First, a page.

I did a blog post on what it costs me living in Guanajuato where you can see more, like utility bills. The thing is, there are plenty of other cheap countries around the world where you can do the same job you’re doing now. By living abroad though, you can keep a lot more of what you’re earning instead of watching it go right back out of your checking account. Some of them are a good bit cheaper than Mexico. You could probably live for 1/4 of what you do now in some spots I highlight in the book. If you’re currently in New York City, London, or Sydney, make it 1/5.

How would your life change if your monthly bills dropped in half? Would you feel less stress? Enjoy the job more? Be able to be more picky about which projects you take on? Finally finish that unfinished book or big project? Could you afford a virtual assistant and free up some of your time?

Invest an hour’s wages in the e-book or paperback and start exploring here: A Better Life for Half the Price.

Or, if you’re just a little intrigued and want to learn more, get on the Cheap Living Abroad monthly e-mail list and download the free report “14 countries where you can stay 4 months or more on a tourist visa.”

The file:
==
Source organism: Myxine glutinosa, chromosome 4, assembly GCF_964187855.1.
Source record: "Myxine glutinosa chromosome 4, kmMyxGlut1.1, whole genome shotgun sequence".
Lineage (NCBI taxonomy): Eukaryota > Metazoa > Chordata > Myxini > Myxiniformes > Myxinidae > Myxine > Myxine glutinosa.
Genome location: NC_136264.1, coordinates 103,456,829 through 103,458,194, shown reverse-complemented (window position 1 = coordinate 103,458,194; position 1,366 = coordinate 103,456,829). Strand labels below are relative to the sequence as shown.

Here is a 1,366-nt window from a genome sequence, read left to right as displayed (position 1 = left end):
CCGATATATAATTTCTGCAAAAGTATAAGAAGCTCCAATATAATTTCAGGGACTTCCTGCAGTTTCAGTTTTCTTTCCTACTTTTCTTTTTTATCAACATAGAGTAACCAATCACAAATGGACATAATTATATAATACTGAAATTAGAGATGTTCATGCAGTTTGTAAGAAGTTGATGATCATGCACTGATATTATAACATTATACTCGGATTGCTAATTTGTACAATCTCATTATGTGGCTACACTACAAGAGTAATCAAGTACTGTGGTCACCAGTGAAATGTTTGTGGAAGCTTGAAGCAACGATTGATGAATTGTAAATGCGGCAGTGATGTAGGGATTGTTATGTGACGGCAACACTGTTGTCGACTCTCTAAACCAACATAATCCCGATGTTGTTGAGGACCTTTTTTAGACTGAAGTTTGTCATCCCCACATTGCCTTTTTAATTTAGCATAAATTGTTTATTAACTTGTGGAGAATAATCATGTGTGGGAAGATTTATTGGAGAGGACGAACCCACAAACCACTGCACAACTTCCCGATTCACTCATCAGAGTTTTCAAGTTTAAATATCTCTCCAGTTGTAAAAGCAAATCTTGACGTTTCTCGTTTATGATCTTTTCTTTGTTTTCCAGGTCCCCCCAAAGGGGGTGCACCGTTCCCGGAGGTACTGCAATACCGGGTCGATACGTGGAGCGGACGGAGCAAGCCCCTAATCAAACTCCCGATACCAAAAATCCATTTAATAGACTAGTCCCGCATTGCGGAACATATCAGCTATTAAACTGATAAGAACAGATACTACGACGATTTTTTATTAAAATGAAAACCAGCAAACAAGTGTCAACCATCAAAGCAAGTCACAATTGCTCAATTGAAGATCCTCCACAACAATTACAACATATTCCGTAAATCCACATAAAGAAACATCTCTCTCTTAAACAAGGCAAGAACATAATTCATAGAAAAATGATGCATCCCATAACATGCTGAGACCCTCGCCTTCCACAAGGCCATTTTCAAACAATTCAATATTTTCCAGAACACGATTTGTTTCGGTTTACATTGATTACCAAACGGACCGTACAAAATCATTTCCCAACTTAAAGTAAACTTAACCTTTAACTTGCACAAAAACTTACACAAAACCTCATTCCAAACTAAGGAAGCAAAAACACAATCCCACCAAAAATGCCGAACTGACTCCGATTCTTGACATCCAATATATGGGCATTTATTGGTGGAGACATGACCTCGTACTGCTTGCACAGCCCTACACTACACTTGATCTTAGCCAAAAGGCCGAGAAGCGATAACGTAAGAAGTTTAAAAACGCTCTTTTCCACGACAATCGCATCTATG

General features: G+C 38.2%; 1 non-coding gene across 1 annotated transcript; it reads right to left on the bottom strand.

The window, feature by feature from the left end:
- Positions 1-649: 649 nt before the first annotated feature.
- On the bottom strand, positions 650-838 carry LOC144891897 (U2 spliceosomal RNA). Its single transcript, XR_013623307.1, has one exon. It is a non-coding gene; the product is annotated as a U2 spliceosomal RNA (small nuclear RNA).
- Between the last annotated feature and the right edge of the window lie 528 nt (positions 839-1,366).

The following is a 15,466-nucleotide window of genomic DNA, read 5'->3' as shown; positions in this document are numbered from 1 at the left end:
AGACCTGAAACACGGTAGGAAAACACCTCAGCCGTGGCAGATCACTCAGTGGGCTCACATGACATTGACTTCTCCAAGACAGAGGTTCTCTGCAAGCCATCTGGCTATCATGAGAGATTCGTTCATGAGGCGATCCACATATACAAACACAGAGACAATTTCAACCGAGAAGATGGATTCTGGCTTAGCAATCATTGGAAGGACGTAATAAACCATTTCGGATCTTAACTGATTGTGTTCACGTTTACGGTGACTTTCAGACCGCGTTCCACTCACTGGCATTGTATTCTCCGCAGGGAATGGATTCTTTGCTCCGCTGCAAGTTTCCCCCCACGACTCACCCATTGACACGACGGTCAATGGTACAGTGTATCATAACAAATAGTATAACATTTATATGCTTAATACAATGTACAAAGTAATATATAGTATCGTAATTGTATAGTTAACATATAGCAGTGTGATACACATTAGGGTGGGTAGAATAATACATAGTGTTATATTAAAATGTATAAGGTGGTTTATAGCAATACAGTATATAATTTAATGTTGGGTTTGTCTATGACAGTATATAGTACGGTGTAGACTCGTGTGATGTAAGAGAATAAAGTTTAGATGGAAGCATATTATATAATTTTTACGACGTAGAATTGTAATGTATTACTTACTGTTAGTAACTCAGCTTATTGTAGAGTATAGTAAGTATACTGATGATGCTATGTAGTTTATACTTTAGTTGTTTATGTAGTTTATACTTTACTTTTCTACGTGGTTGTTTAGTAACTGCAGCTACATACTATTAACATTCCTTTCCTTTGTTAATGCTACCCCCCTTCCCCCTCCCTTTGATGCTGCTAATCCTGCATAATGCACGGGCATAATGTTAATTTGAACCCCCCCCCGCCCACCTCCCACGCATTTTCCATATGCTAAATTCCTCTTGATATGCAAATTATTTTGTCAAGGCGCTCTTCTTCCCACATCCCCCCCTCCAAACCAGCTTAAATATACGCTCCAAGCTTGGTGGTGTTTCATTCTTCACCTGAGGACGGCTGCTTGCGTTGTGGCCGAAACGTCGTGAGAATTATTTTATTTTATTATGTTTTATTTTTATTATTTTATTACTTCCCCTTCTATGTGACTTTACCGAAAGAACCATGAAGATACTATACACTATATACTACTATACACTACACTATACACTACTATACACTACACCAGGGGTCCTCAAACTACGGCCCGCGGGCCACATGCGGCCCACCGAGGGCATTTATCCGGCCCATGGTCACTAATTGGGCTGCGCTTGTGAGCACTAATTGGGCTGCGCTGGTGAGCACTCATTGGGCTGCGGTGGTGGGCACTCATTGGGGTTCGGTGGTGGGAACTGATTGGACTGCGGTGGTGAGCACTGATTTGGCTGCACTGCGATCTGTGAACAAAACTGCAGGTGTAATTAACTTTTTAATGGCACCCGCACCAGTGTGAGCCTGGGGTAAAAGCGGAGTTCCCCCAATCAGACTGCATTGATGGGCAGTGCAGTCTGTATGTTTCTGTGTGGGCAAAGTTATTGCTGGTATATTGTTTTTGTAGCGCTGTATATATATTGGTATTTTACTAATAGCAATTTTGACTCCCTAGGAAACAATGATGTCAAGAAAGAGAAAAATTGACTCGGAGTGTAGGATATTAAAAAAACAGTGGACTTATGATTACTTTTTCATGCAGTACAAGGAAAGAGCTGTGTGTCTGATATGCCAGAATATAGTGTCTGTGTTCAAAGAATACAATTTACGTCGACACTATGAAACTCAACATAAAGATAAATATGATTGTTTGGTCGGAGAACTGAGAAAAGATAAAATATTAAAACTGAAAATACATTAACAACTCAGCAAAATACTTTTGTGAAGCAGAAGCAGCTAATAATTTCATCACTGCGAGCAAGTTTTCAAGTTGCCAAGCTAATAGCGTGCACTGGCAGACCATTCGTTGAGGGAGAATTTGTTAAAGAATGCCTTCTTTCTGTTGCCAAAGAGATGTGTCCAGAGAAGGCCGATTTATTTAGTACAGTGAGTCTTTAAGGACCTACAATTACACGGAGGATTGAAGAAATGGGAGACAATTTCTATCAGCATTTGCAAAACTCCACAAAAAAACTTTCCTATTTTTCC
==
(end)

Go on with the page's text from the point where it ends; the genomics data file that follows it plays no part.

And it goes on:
An Interview with Don George

don-george edited-1

Don George wrote the book (literally) on travel writing. His book, The Lonely Planet Guide to Travel Writing, is the top-selling book on the craft of writing compelling travel stories. Don is also the editor of seven literary travel anthologies and recently started editing Words and Wanderlust, a new long-form narrative column at BBC Travel. Today, he talks to us about his career and what separates good writing from great writing. Enjoy!

You’ve had an illustrious career writing for a lot of well-known publications and companies. Can you point to one that’s been the most gratifying for you as a writer?